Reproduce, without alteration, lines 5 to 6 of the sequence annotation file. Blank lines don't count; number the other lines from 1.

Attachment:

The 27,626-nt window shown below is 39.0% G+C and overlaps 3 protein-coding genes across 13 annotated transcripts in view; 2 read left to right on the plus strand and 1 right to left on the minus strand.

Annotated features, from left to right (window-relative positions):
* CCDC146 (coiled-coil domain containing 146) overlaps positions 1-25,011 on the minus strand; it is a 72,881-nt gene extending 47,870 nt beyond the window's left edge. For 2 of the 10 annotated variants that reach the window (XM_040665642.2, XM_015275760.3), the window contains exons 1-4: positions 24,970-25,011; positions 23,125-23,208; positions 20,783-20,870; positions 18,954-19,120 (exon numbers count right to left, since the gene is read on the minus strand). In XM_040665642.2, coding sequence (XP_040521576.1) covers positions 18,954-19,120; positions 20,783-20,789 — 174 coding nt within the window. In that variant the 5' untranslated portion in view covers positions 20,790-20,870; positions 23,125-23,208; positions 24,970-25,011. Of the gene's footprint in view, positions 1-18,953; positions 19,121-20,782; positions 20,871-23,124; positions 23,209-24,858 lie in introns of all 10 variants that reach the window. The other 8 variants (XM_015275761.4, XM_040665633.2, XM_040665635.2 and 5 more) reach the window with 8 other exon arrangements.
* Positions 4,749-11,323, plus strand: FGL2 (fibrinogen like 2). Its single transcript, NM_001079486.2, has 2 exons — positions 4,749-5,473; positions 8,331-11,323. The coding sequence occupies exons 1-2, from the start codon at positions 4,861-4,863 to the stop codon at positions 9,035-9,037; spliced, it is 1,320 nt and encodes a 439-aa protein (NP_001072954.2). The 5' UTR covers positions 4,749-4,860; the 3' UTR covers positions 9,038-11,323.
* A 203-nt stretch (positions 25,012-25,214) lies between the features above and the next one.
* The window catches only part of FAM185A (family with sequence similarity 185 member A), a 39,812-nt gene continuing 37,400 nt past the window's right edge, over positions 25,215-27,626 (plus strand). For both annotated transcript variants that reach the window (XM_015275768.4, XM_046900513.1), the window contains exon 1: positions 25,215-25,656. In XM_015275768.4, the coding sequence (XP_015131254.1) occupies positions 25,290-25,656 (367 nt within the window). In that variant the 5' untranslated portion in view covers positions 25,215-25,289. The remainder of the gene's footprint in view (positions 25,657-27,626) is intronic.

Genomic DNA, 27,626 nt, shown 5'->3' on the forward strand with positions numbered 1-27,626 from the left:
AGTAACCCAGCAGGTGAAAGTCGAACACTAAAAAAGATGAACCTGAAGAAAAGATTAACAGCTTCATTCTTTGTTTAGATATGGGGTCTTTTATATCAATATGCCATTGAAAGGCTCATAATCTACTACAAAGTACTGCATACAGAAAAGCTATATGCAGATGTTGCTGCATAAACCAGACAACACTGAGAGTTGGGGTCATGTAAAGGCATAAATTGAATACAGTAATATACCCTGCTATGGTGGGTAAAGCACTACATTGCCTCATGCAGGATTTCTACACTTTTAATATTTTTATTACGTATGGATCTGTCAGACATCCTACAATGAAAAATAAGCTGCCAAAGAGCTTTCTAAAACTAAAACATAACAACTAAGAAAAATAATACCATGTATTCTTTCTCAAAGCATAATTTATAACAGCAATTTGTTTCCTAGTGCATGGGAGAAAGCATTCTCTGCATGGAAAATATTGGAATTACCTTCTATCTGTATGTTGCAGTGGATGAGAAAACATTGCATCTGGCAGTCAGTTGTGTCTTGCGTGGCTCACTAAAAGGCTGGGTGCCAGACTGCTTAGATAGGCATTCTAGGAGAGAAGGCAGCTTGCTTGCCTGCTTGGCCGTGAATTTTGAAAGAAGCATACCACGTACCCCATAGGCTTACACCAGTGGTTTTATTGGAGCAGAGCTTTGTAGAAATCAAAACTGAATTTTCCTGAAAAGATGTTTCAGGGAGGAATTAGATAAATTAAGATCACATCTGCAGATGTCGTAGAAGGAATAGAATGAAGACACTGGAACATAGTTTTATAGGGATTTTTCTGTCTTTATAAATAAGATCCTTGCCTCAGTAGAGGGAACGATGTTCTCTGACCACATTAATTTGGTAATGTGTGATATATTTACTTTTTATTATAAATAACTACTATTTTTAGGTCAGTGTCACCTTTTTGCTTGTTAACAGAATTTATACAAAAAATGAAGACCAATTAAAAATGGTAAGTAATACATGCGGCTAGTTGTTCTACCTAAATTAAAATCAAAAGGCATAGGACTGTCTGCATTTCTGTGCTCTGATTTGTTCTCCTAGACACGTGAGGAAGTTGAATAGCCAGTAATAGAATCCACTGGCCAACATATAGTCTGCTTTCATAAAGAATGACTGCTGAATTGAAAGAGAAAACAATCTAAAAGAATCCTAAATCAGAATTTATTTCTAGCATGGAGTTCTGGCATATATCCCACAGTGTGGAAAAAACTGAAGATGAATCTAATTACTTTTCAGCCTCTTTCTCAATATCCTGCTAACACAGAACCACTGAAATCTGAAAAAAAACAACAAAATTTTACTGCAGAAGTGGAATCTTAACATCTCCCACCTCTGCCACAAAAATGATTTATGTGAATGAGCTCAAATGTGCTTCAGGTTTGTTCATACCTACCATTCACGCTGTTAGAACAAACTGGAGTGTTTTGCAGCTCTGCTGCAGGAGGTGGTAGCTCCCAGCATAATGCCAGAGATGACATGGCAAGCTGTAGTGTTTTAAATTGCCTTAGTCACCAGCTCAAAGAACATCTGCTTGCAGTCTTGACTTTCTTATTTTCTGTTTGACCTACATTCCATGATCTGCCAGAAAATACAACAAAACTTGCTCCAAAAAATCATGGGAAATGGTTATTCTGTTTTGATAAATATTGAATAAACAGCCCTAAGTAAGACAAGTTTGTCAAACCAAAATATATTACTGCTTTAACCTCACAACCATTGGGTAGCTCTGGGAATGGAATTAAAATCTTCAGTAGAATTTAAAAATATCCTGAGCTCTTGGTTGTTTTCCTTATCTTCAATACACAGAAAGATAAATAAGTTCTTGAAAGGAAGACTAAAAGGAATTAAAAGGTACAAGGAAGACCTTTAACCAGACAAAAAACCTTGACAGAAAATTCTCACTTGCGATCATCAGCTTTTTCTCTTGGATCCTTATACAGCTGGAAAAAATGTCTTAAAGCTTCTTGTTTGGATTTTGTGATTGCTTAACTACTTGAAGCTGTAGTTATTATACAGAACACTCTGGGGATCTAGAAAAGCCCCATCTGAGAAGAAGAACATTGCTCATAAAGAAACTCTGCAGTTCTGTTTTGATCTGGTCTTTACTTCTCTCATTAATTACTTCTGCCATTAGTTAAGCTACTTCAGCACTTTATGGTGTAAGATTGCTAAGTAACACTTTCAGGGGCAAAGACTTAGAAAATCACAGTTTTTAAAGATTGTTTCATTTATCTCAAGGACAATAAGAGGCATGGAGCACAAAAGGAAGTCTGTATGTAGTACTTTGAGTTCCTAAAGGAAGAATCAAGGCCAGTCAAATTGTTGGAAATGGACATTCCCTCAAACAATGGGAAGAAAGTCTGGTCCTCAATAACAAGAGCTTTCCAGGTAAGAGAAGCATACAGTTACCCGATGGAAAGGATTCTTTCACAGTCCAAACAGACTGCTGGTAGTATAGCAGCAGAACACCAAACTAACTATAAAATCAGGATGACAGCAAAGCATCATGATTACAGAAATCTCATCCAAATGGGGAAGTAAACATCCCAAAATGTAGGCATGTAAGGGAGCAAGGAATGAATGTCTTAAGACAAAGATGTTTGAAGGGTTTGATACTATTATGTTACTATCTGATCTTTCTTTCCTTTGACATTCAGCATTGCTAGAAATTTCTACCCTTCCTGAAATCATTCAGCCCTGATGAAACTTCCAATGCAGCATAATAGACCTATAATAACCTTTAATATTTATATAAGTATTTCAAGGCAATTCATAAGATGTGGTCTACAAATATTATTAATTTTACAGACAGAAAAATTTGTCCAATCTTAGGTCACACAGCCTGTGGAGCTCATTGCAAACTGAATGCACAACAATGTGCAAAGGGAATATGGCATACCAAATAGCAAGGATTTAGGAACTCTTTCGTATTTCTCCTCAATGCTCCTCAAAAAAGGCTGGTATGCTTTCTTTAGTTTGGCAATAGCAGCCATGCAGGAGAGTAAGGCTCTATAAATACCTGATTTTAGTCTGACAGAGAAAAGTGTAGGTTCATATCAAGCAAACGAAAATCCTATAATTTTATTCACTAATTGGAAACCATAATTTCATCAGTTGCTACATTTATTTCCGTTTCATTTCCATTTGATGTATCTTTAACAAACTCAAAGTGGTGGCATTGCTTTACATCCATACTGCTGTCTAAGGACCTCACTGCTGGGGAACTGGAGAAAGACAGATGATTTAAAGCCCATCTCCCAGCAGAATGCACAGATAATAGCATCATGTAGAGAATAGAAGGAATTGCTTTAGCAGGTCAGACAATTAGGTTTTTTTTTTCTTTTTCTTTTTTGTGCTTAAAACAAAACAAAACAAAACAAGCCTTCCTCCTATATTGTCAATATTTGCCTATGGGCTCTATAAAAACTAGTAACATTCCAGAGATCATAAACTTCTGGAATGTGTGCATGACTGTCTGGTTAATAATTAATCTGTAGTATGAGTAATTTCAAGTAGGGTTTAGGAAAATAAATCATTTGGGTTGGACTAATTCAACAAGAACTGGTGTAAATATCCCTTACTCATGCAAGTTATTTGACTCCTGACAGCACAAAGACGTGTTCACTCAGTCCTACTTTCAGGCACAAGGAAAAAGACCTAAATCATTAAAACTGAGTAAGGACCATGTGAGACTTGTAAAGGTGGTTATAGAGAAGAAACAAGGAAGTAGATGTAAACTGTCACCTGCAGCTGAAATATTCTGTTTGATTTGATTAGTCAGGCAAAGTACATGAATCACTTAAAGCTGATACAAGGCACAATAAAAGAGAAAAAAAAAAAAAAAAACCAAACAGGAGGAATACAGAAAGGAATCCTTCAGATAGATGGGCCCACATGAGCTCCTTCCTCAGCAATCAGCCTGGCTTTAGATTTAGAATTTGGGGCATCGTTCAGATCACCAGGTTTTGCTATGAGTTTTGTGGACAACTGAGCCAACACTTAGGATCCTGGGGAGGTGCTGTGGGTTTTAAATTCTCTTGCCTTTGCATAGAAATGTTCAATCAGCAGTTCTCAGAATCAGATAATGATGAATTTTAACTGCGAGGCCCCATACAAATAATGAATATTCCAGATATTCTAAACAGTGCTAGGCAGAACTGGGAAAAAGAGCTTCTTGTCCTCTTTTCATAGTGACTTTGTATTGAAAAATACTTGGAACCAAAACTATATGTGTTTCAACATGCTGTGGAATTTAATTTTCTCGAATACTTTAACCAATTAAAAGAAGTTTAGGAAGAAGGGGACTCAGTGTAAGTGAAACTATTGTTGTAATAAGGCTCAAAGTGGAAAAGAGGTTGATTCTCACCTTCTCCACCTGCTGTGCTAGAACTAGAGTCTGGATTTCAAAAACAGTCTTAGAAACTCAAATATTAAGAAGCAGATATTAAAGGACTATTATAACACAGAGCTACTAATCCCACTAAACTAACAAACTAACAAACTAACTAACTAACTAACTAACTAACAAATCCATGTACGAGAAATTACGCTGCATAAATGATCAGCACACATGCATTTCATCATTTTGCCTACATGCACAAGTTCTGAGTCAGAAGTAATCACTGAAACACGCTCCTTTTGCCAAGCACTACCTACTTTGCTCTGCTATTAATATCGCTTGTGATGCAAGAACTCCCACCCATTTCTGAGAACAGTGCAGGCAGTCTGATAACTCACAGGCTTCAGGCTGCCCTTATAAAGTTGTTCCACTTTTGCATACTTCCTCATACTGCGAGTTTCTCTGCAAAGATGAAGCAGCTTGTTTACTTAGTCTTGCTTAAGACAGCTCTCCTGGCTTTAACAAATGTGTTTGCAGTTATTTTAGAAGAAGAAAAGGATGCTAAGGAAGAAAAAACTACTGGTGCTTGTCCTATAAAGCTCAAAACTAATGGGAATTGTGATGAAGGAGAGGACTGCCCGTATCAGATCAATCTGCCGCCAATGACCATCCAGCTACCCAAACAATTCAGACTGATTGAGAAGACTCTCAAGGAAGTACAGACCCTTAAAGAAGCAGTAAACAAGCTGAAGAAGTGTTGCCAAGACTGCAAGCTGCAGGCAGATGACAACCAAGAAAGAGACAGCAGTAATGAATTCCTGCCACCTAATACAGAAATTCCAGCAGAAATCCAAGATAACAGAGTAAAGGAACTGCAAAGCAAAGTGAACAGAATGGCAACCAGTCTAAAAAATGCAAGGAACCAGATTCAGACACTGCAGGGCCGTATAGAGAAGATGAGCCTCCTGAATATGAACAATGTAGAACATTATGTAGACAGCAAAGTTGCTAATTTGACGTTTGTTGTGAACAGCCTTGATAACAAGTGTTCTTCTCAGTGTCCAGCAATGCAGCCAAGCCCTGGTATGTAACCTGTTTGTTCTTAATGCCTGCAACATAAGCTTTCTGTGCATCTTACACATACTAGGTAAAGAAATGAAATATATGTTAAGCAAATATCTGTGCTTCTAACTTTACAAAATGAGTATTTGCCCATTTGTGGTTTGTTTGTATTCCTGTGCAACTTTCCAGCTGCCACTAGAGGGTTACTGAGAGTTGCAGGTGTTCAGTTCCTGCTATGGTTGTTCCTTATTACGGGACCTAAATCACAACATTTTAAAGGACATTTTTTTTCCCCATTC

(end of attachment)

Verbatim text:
* A 203-nt stretch (positions 25,012-25,214) lies between the features above and the next one.
* The window catches only part of FAM185A (family with sequence similarity 185 member A), a 39,812-nt gene continuing 37,400 nt past the window's right edge, over positions 25,215-27,626 (plus strand). For both annotated transcript variants that reach the window (XM_015275768.4, XM_046900513.1), the window contains exon 1: positions 25,215-25,656. In XM_015275768.4, the coding sequence (XP_015131254.1) occupies positions 25,290-25,656 (367 nt within the window). In that variant the 5' untranslated portion in view covers positions 25,215-25,289. The remainder of the gene's footprint in view (positions 25,657-27,626) is intronic.